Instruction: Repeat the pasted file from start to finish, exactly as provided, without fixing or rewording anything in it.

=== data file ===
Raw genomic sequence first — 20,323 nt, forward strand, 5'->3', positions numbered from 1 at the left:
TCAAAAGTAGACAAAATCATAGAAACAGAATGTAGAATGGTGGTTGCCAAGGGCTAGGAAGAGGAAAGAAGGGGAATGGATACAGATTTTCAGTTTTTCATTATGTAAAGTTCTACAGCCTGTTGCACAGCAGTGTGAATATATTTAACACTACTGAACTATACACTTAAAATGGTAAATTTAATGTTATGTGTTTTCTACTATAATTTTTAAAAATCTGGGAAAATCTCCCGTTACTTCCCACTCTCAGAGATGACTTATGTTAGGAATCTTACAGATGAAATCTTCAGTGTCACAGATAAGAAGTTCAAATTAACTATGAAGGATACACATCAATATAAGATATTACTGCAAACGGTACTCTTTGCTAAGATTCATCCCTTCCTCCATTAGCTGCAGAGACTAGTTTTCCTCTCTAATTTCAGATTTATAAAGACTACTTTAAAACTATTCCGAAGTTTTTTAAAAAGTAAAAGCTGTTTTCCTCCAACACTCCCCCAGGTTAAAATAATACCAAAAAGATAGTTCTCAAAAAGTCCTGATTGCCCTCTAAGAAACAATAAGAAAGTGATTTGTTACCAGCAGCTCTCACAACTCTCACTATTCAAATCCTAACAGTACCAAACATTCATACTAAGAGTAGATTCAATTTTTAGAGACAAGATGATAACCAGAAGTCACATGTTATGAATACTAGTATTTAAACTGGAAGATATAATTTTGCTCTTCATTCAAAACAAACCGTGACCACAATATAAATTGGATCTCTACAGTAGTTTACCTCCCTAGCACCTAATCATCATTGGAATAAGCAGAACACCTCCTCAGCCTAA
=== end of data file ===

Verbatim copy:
Raw genomic sequence first — 20,323 nt, forward strand, 5'->3', positions numbered from 1 at the left:
TCAAAAGTAGACAAAATCATAGAAACAGAATGTAGAATGGTGGTTGCCAAGGGCTAGGAAGAGGAAAGAAGGGGAATGGATACAGATTTTCAGTTTTTCATTATGTAAAGTTCTACAGCCTGTTGCACAGCAGTGTGAATATATTTAACACTACTGAACTATACACTTAAAATGGTAAATTTAATGTTATGTGTTTTCTACTATAATTTTTAAAAATCTGGGAAAATCTCCCGTTACTTCCCACTCTCAGAGATGACTTATGTTAGGAATCTTACAGATGAAATCTTCAGTGTCACAGATAAGAAGTTCAAATTAACTATGAAGGATACACATCAATATAAGATATTACTGCAAACGGTACTCTTTGCTAAGATTCATCCCTTCCTCCATTAGCTGCAGAGACTAGTTTTCCTCTCTAATTTCAGATTTATAAAGACTACTTTAAAACTATTCCGAAGTTTTTTAAAAAGTAAAAGCTGTTTTCCTCCAACACTCCCCCAGGTTAAAATAATACCAAAAAGATAGTTCTCAAAAAGTCCTGATTGCCCTCTAAGAAACAATAAGAAAGTGATTTGTTACCAGCAGCTCTCACAACTCTCACTATTCAAATCCTAACAGTACCAAACATTCATACTAAGAGTAGATTCAATTTTTAGAGACAAGATGATAACCAGAAGTCACATGTTATGAATACTAGTATTTAAACTGGAAGATATAATTTTGCTCTTCATTCAAAACAAACCGTGACCACAATATAAATTGGATCTCTACAGTAGTTTACCTCCCTAGCACCTAATCATCATTGGAATAAGCAGAACACCTCCTCAGCCTAA